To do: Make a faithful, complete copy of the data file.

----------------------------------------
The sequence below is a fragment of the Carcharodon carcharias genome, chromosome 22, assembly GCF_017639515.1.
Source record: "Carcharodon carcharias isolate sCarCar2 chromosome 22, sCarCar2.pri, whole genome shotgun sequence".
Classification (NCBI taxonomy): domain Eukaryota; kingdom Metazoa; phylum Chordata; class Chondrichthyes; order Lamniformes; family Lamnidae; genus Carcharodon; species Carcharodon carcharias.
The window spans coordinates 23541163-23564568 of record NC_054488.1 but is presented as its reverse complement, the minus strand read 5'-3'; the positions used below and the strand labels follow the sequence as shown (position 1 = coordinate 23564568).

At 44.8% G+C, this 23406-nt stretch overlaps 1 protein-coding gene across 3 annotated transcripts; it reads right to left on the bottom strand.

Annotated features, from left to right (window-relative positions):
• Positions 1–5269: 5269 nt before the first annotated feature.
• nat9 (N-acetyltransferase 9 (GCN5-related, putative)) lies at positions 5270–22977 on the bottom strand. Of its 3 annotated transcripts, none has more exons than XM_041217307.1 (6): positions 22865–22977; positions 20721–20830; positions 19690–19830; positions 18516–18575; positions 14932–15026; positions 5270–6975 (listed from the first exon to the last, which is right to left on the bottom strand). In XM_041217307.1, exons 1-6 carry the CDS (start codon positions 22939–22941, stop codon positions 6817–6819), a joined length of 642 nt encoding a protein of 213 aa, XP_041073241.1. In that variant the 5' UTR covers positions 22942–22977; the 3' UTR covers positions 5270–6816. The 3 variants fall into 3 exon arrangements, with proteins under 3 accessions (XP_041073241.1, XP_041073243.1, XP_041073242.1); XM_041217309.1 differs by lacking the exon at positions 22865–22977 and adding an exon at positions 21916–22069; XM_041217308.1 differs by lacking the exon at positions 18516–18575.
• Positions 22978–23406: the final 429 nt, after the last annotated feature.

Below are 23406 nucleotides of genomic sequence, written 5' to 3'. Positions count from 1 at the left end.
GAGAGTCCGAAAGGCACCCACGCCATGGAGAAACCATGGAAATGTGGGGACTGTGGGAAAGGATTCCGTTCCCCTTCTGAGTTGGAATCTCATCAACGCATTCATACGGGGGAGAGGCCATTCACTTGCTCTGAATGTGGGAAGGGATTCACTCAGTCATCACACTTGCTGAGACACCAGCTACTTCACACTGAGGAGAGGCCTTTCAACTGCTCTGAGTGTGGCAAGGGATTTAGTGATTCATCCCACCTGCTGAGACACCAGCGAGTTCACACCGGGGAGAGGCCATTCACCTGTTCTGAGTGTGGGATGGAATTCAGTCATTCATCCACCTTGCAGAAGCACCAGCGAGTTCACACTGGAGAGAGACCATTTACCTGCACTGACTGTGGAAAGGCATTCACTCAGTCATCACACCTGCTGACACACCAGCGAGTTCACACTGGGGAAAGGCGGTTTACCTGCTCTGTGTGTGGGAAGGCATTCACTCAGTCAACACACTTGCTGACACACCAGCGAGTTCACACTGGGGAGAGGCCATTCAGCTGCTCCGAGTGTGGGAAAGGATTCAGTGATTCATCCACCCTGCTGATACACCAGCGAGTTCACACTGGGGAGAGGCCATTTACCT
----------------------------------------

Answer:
The sequence below is a fragment of the Carcharodon carcharias genome, chromosome 22, assembly GCF_017639515.1.
Source record: "Carcharodon carcharias isolate sCarCar2 chromosome 22, sCarCar2.pri, whole genome shotgun sequence".
Classification (NCBI taxonomy): domain Eukaryota; kingdom Metazoa; phylum Chordata; class Chondrichthyes; order Lamniformes; family Lamnidae; genus Carcharodon; species Carcharodon carcharias.
The window spans coordinates 23541163-23564568 of record NC_054488.1 but is presented as its reverse complement, the minus strand read 5'-3'; the positions used below and the strand labels follow the sequence as shown (position 1 = coordinate 23564568).

At 44.8% G+C, this 23406-nt stretch overlaps 1 protein-coding gene across 3 annotated transcripts; it reads right to left on the bottom strand.

Annotated features, from left to right (window-relative positions):
• Positions 1–5269: 5269 nt before the first annotated feature.
• nat9 (N-acetyltransferase 9 (GCN5-related, putative)) lies at positions 5270–22977 on the bottom strand. Of its 3 annotated transcripts, none has more exons than XM_041217307.1 (6): positions 22865–22977; positions 20721–20830; positions 19690–19830; positions 18516–18575; positions 14932–15026; positions 5270–6975 (listed from the first exon to the last, which is right to left on the bottom strand). In XM_041217307.1, exons 1-6 carry the CDS (start codon positions 22939–22941, stop codon positions 6817–6819), a joined length of 642 nt encoding a protein of 213 aa, XP_041073241.1. In that variant the 5' UTR covers positions 22942–22977; the 3' UTR covers positions 5270–6816. The 3 variants fall into 3 exon arrangements, with proteins under 3 accessions (XP_041073241.1, XP_041073243.1, XP_041073242.1); XM_041217309.1 differs by lacking the exon at positions 22865–22977 and adding an exon at positions 21916–22069; XM_041217308.1 differs by lacking the exon at positions 18516–18575.
• Positions 22978–23406: the final 429 nt, after the last annotated feature.

Below are 23406 nucleotides of genomic sequence, written 5' to 3'. Positions count from 1 at the left end.
GAGAGTCCGAAAGGCACCCACGCCATGGAGAAACCATGGAAATGTGGGGACTGTGGGAAAGGATTCCGTTCCCCTTCTGAGTTGGAATCTCATCAACGCATTCATACGGGGGAGAGGCCATTCACTTGCTCTGAATGTGGGAAGGGATTCACTCAGTCATCACACTTGCTGAGACACCAGCTACTTCACACTGAGGAGAGGCCTTTCAACTGCTCTGAGTGTGGCAAGGGATTTAGTGATTCATCCCACCTGCTGAGACACCAGCGAGTTCACACCGGGGAGAGGCCATTCACCTGTTCTGAGTGTGGGATGGAATTCAGTCATTCATCCACCTTGCAGAAGCACCAGCGAGTTCACACTGGAGAGAGACCATTTACCTGCACTGACTGTGGAAAGGCATTCACTCAGTCATCACACCTGCTGACACACCAGCGAGTTCACACTGGGGAAAGGCGGTTTACCTGCTCTGTGTGTGGGAAGGCATTCACTCAGTCAACACACTTGCTGACACACCAGCGAGTTCACACTGGGGAGAGGCCATTCAGCTGCTCCGAGTGTGGGAAAGGATTCAGTGATTCATCCACCCTGCTGATACACCAGCGAGTTCACACTGGGGAGAGGCCATTTACCT